(Stunning areal view of Flying Ace Farm)
Words by Michael T. Jarvis
Photos by KM Digital
Flying Ace Farm in Lovettsville definitely has the best of everything that begins with a B: a brewery, bourbon, barbecue, beer and bands. Add a large airplane that hangs from the ceiling inside plus enough seats for 1,300 people and you have arguably one of the largest independent breweries in Virginia.
The massive operation is the first farm brewery-distillery combo in Loudoun County, now home to 35 breweries. Ten years ago, only two breweries existed in Loudoun, which has become the go-to weekend mecca for beer and wine lovers from Washington DC and beyond.
Flying Ace is the dream of distillery and brewery owner Hadi Akkad. “I feel pretty excited about this venture,” he says. “I’ve been working at it for more than two years. We’ve gotten real good feedback from everyone who has come out and tasted our products.”
The company is named for his grandfather, an American flying ace in World War II and the Korean War, as well as for other flying aces. After opening April 15 the site is definitely drawing lovers of aviation, bourbon and barbecue.
For Akkad it was love at first sight. “It was very clear when I rolled up on this property. This was a corn farm. I knew I wanted this. The barn was red, the sky was blue and the silo was white. I looked at several other properties. My wife said that I should look beyond the first place I looked. So I did. But I always came back to here. I said, ‘This is perfect.’ We saved this from being a housing development. The closest brewery is Vanish. They are less than five miles away. I am a mile away from Maryland and West Virginia is close. I always say, tongue in cheek, that I am really building this for me. I want to come out here on the weekend and enjoy it.”
Akkad has assembled an impressive group of talent. The food, which is nothing short of fantastic, comes from Kristin and Brian “Monk” Jenkins, who have staked out a second location here, Monks on the Farm, which offers slightly different fare than the flagship Purcellville location. The original Monks in Purcellville has been named among the best BBQ restaurants in the DC region by The Washington Post.
Steve O’Neil, the former brewer at The Church Brew Works in Pittsburgh, is notorious in beer circles for winning the Brewer of the Year award at the 2012 Great American Beer Festival among large brewers. “I looked beyond Virginia for a brewer and I got him to move here,” says Akkad. “Steve is known for German-style beer. It is perfect for Lovettsville. I like the traditional beers. I am not into the ‘stranger beer’ like fruity pebbles. I like carbonation. I can’t drink flat beer. I like beer that is readily available and delicious.”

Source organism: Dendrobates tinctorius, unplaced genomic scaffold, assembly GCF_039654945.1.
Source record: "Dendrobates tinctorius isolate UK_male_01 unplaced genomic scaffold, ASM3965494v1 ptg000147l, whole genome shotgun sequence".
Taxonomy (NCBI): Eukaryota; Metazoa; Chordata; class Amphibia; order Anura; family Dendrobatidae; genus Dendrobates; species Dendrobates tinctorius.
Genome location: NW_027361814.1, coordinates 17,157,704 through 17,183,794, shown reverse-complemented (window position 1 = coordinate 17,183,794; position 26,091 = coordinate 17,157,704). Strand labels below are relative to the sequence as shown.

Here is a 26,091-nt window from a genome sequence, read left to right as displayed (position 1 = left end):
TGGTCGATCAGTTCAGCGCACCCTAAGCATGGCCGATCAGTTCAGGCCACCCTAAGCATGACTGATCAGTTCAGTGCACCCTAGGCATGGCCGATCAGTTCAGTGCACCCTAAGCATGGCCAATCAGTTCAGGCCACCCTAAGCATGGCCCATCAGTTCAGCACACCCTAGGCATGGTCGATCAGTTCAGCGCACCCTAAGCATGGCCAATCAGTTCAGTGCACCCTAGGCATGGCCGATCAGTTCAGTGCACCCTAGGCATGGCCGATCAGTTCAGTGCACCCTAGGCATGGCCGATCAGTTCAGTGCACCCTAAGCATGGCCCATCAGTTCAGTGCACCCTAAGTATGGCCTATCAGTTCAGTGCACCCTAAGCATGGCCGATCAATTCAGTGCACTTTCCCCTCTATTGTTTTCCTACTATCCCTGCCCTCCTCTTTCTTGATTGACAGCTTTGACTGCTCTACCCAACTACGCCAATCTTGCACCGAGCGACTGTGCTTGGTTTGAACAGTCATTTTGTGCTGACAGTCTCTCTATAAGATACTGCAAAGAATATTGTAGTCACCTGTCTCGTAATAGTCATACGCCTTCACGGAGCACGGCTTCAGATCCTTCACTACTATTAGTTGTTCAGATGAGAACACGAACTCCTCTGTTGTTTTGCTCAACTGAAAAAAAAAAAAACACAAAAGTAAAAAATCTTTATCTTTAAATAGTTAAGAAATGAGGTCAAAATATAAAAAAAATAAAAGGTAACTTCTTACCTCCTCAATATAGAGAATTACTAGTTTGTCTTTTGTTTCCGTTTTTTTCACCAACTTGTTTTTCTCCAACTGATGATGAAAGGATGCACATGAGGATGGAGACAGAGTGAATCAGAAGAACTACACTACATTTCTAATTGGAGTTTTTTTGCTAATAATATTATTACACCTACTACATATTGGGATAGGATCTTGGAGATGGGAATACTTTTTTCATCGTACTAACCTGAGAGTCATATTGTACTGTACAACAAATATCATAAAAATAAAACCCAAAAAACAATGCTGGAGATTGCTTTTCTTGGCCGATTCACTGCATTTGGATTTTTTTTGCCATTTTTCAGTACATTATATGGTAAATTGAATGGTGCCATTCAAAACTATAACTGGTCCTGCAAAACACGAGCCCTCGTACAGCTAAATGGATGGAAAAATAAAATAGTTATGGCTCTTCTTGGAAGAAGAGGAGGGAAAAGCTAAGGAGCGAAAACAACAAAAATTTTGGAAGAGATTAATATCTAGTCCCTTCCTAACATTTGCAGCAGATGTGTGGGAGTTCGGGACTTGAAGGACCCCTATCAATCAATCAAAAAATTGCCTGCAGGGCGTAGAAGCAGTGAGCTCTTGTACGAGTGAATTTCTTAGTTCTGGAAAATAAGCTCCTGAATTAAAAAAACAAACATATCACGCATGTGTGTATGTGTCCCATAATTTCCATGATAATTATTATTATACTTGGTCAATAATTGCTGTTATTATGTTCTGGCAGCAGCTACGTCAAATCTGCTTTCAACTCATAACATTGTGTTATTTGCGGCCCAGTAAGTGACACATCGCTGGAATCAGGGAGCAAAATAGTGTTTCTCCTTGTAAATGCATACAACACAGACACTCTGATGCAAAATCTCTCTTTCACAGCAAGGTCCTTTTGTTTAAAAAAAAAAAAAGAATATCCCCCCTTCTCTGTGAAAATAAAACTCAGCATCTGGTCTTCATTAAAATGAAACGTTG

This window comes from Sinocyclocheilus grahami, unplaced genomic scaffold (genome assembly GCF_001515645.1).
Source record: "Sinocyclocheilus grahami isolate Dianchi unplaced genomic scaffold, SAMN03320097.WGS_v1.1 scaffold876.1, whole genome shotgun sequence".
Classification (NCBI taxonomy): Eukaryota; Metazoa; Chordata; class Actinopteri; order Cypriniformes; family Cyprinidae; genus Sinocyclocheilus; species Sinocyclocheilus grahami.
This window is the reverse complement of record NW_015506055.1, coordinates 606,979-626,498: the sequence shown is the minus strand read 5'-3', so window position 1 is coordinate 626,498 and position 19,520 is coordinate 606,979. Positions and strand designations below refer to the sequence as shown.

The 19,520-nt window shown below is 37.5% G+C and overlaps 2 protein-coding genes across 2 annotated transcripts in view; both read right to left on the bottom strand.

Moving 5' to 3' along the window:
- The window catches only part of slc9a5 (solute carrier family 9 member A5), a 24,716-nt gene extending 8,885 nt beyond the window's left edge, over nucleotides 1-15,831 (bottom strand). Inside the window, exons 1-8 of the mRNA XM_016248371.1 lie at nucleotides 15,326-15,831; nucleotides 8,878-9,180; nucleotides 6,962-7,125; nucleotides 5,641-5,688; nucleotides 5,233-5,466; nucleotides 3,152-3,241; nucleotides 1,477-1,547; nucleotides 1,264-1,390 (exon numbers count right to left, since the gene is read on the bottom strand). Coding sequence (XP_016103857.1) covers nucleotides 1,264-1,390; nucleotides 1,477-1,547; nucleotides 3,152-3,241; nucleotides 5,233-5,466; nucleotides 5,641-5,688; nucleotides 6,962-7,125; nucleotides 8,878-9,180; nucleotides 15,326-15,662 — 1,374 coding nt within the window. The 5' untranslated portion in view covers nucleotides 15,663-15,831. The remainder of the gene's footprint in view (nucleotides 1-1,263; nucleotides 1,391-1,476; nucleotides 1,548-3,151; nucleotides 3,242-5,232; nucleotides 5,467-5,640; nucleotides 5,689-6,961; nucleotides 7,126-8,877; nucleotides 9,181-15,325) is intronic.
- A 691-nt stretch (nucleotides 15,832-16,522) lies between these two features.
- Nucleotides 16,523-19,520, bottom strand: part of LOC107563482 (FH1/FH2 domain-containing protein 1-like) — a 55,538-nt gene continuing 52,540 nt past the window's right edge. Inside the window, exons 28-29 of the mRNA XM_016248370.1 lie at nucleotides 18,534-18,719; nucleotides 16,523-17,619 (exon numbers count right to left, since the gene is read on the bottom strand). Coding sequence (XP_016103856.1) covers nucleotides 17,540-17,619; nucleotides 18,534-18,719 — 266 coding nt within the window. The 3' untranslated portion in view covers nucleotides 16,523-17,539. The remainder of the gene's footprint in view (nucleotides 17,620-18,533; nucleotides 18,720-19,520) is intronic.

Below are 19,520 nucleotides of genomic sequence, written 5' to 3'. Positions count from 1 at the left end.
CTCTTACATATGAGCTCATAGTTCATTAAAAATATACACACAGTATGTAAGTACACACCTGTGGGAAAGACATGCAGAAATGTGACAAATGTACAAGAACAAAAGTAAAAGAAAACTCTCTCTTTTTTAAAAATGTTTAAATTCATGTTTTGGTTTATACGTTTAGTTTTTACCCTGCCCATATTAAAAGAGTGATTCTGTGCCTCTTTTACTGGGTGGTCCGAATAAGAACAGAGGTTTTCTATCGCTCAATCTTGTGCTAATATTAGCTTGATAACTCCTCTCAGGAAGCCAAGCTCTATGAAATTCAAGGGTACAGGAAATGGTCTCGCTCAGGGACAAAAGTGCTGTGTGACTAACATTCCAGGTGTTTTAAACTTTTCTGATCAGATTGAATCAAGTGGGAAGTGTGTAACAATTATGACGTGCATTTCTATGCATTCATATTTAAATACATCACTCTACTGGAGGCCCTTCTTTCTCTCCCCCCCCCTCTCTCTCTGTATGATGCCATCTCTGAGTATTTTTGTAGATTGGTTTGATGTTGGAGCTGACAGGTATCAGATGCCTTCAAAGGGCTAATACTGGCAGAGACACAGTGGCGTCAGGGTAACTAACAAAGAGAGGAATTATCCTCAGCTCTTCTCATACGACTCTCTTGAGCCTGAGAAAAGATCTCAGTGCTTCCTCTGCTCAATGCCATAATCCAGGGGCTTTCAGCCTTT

Flying Ace uses a 20-barrel system plus several 20 and 40-barrel fermenters for a great variety of beers.The Warbird wit, finished with orange and coriander, has a delicious apricot taste. The Air Boss Pilsner also is worth the wait while the staples include some tasty beers with fun names like Dogfight Ale and Lights Out Stout.
Akkad admits he is more into bourbon than beer and Flying Ace serves three types as well as an 80-proof silver rum. “You don’t get bourbon this good right away. It takes a long time to taste good. It will take five years before we serve our own bourbon.” In the meantime several blends are available and popular for off site souvenirs.
Greg Moore, the head distiller, comes from Catoctin Creek Distillery of Purcellville. Also on board is local Pete Thomas, an Ace partner who seems to be the glue of the operation. “Pete and I met through another friend six years ago and he has experience with construction and business,” Akkad says.
Akkad seems to have avoided some of the regulatory pitfalls that often swallow novice brewery owners. “The Virginia ABC (Alcoholic Beverage Control Authority) has been relatively easy compared to where I have been. This is my first rodeo in this type of business, but not my first rodeo.”
He previously built websites for the US Navy, American Express and physicians in Maryland in the mid to late 1990s. One day, when his friend asked him to partner and build a financial platform for no cash, he rolled the dice and it became a success. In 2018 that company was acquired by US Bank.
Now he is in the hospitality industry and seems to be having the time of his life. Some historic aircraft already have participated in flyovers at Flying Ace and Akkad has plans to fly in a few household-name bands for some mini-concerts, just for the fun of it. “This will be a flagship for Virginia,” Akkad says. “No one has seen anything like this.”
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Flying Ace Distillery & Brewery
40950 Flying Ace Lane
Lovettsville, VA 20180